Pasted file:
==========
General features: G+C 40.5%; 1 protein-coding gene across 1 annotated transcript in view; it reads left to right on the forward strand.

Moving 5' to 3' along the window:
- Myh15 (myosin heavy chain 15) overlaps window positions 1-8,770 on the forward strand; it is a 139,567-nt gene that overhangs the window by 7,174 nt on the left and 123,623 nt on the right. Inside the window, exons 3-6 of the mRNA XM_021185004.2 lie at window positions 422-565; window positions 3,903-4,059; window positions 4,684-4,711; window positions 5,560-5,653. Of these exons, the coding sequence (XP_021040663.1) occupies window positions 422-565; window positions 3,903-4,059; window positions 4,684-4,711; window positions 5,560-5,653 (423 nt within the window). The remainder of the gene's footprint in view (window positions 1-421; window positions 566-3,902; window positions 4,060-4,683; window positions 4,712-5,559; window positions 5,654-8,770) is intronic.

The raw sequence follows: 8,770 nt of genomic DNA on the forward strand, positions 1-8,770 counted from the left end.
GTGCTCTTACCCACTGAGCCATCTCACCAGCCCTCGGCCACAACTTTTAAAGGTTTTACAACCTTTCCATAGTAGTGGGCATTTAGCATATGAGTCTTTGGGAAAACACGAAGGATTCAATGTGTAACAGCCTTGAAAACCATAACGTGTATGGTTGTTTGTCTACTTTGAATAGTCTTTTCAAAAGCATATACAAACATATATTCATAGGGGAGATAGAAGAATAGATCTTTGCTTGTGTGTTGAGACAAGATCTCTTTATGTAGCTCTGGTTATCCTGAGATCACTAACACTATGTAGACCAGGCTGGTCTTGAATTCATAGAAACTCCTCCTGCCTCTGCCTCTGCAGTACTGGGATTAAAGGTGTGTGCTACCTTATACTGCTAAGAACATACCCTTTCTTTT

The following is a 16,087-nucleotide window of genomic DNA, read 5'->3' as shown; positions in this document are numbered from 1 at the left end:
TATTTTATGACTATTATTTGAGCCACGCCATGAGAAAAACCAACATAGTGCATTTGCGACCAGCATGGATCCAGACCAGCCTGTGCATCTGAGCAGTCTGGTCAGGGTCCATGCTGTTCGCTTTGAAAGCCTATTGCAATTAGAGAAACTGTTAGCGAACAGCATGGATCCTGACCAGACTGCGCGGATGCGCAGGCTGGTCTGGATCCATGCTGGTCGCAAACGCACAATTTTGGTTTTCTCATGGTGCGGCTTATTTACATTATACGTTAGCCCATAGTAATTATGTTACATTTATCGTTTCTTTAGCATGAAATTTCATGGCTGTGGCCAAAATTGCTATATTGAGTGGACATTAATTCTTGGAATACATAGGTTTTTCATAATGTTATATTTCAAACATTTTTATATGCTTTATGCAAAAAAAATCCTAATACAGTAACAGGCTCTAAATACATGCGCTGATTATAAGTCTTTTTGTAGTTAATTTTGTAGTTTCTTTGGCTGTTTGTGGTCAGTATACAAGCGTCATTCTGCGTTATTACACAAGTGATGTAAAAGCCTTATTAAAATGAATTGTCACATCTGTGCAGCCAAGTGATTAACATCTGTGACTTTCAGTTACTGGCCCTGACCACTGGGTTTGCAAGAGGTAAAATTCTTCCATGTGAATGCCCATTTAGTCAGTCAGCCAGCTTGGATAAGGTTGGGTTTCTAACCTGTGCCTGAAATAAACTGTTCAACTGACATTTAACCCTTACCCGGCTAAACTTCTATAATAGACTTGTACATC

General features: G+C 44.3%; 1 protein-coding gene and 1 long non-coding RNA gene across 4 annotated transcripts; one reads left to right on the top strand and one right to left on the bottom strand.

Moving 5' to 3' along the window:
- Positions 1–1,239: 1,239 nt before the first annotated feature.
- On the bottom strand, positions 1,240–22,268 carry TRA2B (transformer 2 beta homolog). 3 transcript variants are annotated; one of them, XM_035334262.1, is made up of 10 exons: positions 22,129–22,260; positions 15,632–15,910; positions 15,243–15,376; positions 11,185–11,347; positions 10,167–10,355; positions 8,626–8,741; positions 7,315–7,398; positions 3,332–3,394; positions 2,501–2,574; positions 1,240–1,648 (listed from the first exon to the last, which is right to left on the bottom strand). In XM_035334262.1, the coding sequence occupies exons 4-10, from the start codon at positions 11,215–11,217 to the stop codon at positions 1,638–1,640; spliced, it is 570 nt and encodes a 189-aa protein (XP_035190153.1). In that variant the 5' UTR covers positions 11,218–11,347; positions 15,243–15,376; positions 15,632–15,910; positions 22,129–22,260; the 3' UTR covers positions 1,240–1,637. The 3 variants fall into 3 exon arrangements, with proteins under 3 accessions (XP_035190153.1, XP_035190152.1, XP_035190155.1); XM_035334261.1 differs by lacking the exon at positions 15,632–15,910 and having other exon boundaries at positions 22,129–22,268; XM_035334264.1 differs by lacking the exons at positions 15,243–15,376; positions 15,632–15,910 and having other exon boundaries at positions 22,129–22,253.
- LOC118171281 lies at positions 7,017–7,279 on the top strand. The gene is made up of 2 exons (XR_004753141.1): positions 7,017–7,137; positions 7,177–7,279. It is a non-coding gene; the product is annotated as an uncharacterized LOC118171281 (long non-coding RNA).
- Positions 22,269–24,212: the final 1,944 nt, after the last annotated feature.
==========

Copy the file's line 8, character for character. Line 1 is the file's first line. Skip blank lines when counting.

General features: G+C 44.3%; 1 protein-coding gene and 1 long non-coding RNA gene across 4 annotated transcripts; one reads left to right on the top strand and one right to left on the bottom strand.